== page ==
SALLY QUINN: We've been Quinn's best friends, because for so long there were no friends, and we kind of created an atmosphere. We would invite all of our friends, like you all and your children, for Quinn's birthday parties, and so, therefore, there would be all these people, and it would seem like there was a community of friends, even if we were sort of creating it for him.
JUDY WOODRUFF: It does.
SALLY QUINN: We were told Quinn was completely retarded when he was 8, that he was going to be institutionalized.
SALLY QUINN: He would never have a job, never have a relationship, never have friends. And I was on my knees; for three days, I cried. And then I got really angry. And I said, you know, in my gut, my mother's gut, I know this isn't true. And so we just kept on believing in Quinn and loving him.
Web site helps others
JUDY WOODRUFF: I think people watching, Quinn, would be really interested to know what you're doing now. Your mom -- you've mentioned the Web site. People would like to know, what are you doing? And what do you want to do?
QUINN BRADLEE: Well, the Web site, friendsofquinn.com, which is also part of HealthCentral, they're the ones who really -- if it weren't for them, there would probably be no Web site.
But this Web site is to help people with all sorts of learning disabilities. It's a place where they can feel safe and talk to our experts. And Dr. Robert Shprintzen is on there, as well, for people who have VCFS, and just to feel safe and welcome. And I hope to change people's lives and make them feel like they're not alone.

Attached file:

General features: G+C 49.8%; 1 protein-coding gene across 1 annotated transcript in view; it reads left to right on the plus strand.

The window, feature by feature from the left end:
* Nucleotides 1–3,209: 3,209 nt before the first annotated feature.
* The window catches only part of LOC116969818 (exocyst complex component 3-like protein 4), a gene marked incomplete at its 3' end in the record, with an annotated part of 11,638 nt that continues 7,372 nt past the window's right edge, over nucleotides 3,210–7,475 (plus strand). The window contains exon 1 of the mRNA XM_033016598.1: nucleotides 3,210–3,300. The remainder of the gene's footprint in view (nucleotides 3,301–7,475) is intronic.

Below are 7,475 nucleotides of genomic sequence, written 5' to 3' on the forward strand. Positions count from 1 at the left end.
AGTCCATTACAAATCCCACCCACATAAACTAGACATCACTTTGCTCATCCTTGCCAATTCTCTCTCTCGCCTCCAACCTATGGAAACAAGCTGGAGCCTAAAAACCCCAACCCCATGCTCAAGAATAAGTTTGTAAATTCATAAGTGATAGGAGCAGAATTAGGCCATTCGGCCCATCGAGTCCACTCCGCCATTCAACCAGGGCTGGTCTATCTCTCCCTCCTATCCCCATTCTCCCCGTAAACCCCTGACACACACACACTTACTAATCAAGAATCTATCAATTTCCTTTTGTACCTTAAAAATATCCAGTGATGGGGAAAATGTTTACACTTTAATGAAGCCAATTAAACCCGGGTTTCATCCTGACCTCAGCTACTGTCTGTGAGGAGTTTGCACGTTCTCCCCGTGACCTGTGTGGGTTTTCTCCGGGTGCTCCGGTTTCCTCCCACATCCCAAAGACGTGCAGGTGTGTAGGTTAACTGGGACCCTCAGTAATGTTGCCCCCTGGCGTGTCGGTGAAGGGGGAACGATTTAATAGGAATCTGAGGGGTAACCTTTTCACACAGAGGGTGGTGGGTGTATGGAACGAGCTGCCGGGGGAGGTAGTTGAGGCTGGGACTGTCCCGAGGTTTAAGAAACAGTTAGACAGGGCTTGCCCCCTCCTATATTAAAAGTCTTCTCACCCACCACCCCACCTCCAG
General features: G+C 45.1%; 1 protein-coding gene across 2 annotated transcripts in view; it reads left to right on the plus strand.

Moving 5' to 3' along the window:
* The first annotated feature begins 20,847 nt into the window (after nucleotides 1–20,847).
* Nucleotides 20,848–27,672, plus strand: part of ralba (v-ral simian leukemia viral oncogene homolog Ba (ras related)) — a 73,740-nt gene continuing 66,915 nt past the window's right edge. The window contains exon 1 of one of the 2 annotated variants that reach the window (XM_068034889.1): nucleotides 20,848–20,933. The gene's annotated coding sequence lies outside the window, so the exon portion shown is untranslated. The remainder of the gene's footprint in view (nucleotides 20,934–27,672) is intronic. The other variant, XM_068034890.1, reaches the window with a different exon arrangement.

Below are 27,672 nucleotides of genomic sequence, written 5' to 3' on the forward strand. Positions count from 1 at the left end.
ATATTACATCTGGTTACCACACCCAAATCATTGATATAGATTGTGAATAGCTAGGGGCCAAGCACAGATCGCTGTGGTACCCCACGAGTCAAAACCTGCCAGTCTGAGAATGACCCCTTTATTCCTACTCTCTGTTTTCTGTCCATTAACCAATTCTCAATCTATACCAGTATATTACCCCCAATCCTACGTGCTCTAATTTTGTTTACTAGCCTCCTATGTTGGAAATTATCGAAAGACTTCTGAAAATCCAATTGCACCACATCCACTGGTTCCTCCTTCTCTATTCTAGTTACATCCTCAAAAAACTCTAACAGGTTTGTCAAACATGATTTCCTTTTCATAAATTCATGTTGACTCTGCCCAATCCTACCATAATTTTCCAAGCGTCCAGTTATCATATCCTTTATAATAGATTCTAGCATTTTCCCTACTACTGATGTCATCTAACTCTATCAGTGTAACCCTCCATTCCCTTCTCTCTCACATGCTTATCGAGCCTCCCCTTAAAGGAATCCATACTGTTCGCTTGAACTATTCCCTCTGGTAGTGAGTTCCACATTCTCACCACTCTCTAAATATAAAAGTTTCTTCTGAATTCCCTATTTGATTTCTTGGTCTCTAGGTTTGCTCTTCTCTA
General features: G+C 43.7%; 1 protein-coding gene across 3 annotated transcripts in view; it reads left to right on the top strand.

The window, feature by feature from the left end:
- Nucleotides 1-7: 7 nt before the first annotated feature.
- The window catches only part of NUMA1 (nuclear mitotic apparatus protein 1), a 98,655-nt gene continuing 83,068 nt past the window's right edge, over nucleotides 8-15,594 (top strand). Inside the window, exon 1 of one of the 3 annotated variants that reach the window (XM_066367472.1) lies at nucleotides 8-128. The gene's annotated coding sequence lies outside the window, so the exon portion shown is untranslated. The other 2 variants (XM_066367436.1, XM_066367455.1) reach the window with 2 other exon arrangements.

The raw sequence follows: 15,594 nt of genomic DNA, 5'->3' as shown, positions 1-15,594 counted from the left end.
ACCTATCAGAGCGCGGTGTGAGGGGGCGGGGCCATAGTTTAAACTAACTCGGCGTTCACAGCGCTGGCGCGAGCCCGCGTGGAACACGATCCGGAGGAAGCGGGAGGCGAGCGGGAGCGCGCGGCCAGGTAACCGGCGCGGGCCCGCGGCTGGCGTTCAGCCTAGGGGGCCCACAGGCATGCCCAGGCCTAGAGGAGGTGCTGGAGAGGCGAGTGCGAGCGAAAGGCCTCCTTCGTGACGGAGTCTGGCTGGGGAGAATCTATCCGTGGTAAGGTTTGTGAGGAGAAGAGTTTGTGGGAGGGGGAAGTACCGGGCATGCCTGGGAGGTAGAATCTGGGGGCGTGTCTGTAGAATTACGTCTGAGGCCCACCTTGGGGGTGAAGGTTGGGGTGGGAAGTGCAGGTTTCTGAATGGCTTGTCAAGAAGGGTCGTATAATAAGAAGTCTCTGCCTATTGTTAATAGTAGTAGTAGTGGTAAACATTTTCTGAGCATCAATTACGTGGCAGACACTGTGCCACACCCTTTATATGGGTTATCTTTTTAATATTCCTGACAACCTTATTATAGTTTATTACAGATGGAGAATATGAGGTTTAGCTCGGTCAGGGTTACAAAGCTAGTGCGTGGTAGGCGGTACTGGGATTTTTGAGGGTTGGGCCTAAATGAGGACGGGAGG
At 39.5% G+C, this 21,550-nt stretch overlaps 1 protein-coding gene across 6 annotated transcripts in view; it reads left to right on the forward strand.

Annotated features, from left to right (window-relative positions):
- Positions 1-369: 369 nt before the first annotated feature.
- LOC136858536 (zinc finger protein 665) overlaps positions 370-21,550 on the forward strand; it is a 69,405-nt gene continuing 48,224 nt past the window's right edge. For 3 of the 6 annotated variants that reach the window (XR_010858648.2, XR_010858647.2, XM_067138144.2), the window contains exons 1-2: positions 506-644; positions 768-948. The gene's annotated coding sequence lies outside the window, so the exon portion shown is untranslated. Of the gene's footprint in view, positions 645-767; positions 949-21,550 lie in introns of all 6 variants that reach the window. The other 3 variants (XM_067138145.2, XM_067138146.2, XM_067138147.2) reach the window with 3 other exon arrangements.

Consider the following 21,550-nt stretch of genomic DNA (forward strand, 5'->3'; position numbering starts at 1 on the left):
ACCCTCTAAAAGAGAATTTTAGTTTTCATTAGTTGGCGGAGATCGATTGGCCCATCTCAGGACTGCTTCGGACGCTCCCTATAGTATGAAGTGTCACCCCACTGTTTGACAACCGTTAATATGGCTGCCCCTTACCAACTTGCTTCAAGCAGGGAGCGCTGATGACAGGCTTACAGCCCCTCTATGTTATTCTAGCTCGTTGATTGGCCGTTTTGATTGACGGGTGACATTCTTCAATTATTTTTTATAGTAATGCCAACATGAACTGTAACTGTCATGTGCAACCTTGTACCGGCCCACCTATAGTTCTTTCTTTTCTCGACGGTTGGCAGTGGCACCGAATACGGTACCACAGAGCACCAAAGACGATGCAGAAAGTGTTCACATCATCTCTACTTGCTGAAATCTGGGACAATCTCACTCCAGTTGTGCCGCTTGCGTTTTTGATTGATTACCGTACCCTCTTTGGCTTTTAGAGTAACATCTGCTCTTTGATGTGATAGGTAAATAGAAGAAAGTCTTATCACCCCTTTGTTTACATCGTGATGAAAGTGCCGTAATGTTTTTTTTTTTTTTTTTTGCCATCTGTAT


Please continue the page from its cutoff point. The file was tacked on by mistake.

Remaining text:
JUDY WOODRUFF: What message would you, Sally, and you, Ben, have for not just parents of children with disabilities, learning disabilities, but for anybody out there who doesn't really understand what it's like? What would you say to them?
SALLY QUINN: Well, I think that the most important thing is to love your child, just love them and love them and love them, and make them believe in themselves.
There's a thing that the shrinks call "mirroring," when somebody looks in your eyes and they see themselves through your eyes. And I wanted always, when Quinn looked in my eyes, that he saw nothing but love and appreciation and belief in him. And we always believed that he was a magical person and that he would do wonderful things. And you've got to be an advocate for your child.
BEN BRADLEE: And you've got to be friends, too. And that's what I've enjoyed the most out of it, in addition to the love. You give that to children and friends, but...
JUDY WOODRUFF: Well, that comes through loud and clear. Thank you very much for coming in and talking to us about the book. Ben Bradlee, Sally Quinn, and Quinn Bradlee, the namesake of his parents, thank you very much. And thank you for sharing a different life with us.
QUINN BRADLEE: Thank you very much.